Computes distance covariance and distance correlation statistics, which are multivariate measures of dependence.

```
dcov(x, y, index = 1.0)
dcor(x, y, index = 1.0)
```

`dcov`

returns the sample distance covariance and
`dcor`

returns the sample distance correlation.

- x
data or distances of first sample

- y
data or distances of second sample

- index
exponent on Euclidean distance, in (0,2]

Maria L. Rizzo mrizzo@bgsu.edu and Gabor J. Szekely

`dcov`

and `dcor`

compute distance
covariance and distance correlation statistics.

The sample sizes (number of rows) of the two samples must agree, and samples must not contain missing values.

The `index`

is an optional exponent on Euclidean distance.
Valid exponents for energy are in (0, 2) excluding 2.

Argument types supported are numeric data matrix, data.frame, or tibble, with observations in rows; numeric vector; ordered or unordered factors. In case of unordered factors a 0-1 distance matrix is computed.

Optionally pre-computed distances can be input as class "dist" objects or as distance matrices. For data types of arguments, distance matrices are computed internally.

Distance correlation is a new measure of dependence between random vectors introduced by Szekely, Rizzo, and Bakirov (2007). For all distributions with finite first moments, distance correlation \(\mathcal R\) generalizes the idea of correlation in two fundamental ways: (1) \(\mathcal R(X,Y)\) is defined for \(X\) and \(Y\) in arbitrary dimension. (2) \(\mathcal R(X,Y)=0\) characterizes independence of \(X\) and \(Y\).

Distance correlation satisfies \(0 \le \mathcal R \le 1\), and \(\mathcal R = 0\) only if \(X\) and \(Y\) are independent. Distance covariance \(\mathcal V\) provides a new approach to the problem of testing the joint independence of random vectors. The formal definitions of the population coefficients \(\mathcal V\) and \(\mathcal R\) are given in (SRB 2007). The definitions of the empirical coefficients are as follows.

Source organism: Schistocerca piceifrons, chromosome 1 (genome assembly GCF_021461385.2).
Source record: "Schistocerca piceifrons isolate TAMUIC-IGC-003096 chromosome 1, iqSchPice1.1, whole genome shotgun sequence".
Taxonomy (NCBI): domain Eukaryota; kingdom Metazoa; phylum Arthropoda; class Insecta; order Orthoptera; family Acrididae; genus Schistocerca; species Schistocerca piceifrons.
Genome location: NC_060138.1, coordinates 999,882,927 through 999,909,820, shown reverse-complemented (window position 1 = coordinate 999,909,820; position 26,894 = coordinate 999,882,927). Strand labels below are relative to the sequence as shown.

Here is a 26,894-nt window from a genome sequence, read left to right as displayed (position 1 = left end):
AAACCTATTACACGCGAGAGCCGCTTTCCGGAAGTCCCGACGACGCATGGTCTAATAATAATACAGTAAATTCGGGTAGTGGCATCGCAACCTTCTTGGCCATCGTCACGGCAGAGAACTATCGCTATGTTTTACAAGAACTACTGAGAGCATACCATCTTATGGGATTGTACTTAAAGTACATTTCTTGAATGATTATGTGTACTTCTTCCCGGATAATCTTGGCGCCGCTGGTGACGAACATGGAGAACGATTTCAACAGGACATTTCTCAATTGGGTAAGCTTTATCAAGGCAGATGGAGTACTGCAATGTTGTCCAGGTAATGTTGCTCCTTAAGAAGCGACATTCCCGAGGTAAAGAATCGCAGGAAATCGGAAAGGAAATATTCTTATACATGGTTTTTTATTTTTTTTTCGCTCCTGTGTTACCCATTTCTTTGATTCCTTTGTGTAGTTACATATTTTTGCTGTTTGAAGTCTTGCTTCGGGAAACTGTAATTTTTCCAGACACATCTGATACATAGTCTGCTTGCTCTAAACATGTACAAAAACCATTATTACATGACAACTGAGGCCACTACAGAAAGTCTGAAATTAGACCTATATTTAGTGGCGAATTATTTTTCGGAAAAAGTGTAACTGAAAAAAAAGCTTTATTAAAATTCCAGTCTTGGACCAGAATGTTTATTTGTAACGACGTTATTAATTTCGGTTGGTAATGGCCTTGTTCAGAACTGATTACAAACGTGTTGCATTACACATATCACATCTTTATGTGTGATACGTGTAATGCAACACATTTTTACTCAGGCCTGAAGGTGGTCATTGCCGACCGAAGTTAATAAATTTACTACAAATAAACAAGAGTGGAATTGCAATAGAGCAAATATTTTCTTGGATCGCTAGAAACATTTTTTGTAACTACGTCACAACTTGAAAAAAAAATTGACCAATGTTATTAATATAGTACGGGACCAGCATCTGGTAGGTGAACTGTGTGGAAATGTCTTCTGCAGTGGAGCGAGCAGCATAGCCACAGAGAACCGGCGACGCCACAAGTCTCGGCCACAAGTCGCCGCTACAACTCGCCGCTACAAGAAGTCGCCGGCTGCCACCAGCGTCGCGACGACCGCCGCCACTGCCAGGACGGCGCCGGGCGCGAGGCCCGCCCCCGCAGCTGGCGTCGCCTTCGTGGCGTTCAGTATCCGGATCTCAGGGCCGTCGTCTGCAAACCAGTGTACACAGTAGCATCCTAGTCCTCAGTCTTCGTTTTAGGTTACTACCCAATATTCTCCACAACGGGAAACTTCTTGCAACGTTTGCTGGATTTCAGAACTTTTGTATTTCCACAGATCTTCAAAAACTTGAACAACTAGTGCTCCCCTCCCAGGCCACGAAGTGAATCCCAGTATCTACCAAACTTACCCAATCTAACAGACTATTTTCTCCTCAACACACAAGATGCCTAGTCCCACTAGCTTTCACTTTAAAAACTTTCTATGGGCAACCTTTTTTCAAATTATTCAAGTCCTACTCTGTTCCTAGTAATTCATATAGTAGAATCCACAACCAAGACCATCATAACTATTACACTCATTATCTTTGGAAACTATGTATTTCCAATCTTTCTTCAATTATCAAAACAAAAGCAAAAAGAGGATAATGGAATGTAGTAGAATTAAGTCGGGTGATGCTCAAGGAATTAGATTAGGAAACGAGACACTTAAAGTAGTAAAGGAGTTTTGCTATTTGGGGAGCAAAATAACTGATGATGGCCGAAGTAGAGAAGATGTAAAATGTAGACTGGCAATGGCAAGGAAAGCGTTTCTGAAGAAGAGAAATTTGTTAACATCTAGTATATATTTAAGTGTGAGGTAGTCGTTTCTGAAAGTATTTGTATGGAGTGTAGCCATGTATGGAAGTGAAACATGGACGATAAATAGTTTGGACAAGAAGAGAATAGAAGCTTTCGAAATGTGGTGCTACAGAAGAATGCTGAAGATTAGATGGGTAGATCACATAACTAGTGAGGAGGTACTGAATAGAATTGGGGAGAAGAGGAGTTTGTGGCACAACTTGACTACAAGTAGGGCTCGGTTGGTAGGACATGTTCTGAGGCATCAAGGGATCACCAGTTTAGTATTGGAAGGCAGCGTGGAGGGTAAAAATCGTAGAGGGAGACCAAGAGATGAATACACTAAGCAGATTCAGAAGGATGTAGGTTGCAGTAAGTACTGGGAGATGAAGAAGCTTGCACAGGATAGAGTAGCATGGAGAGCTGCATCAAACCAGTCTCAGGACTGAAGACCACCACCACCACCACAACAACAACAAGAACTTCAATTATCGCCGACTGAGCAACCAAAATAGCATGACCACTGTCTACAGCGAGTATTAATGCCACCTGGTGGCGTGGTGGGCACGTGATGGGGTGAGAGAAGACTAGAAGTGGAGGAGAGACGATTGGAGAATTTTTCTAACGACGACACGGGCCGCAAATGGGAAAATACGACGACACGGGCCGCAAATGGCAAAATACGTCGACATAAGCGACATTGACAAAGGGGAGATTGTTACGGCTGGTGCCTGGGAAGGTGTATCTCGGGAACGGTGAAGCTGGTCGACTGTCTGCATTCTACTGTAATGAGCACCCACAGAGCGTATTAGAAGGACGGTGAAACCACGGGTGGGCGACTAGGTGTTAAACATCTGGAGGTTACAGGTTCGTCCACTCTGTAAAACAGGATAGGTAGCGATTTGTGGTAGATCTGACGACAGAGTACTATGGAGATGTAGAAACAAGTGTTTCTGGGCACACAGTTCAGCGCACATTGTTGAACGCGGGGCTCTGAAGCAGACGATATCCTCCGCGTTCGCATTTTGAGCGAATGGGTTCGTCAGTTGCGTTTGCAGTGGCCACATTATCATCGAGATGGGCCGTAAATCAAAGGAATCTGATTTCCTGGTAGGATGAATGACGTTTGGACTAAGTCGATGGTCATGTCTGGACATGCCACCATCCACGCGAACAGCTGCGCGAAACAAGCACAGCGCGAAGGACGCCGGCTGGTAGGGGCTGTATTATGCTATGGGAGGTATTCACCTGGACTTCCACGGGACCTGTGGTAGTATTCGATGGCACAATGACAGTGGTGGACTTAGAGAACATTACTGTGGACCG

The empirical distance covariance \(\mathcal{V}_n(\mathbf{X,Y})\)
with index 1 is
the nonnegative number defined by
$$
\mathcal{V}^2_n (\mathbf{X,Y}) = \frac{1}{n^2} \sum_{k,\,l=1}^n
A_{kl}B_{kl}
$$
where \(A_{kl}\) and \(B_{kl}\) are
$$
A_{kl} = a_{kl}-\bar a_{k.}- \bar a_{.l} + \bar a_{..}
$$
$$
B_{kl} = b_{kl}-\bar b_{k.}- \bar b_{.l} + \bar b_{..}.
$$
Here
$$
a_{kl} = \|X_k - X_l\|_p, \quad b_{kl} = \|Y_k - Y_l\|_q, \quad
k,l=1,\dots,n,
$$
and the subscript `.`

denotes that the mean is computed for the
index that it replaces. Similarly,
\(\mathcal{V}_n(\mathbf{X})\) is the nonnegative number defined by
$$
\mathcal{V}^2_n (\mathbf{X}) = \mathcal{V}^2_n (\mathbf{X,X}) =
\frac{1}{n^2} \sum_{k,\,l=1}^n
A_{kl}^2.
$$

The empirical distance correlation \(\mathcal{R}_n(\mathbf{X,Y})\) is
the square root of
$$
\mathcal{R}^2_n(\mathbf{X,Y})=
\frac {\mathcal{V}^2_n(\mathbf{X,Y})}
{\sqrt{ \mathcal{V}^2_n (\mathbf{X}) \mathcal{V}^2_n(\mathbf{Y})}}.
$$
See `dcov.test`

for a test of multivariate independence
based on the distance covariance statistic.

Szekely, G.J., Rizzo, M.L., and Bakirov, N.K. (2007),
Measuring and Testing Dependence by Correlation of Distances,
*Annals of Statistics*, Vol. 35 No. 6, pp. 2769-2794.

tools:::Rd_expr_doi("10.1214/009053607000000505")

Szekely, G.J. and Rizzo, M.L. (2009),
Brownian Distance Covariance,
*Annals of Applied Statistics*,
Vol. 3, No. 4, 1236-1265.

tools:::Rd_expr_doi("10.1214/09-AOAS312")

Szekely, G.J. and Rizzo, M.L. (2009),
Rejoinder: Brownian Distance Covariance,
*Annals of Applied Statistics*, Vol. 3, No. 4, 1303-1308.

`dcov2d`

`dcor2d`

`bcdcor`

`dcovU`

`pdcor`

`dcov.test`

`dcor.test`

`pdcor.test`

```
x <- iris[1:50, 1:4]
y <- iris[51:100, 1:4]
dcov(x, y)
dcov(dist(x), dist(y)) #same thing
```

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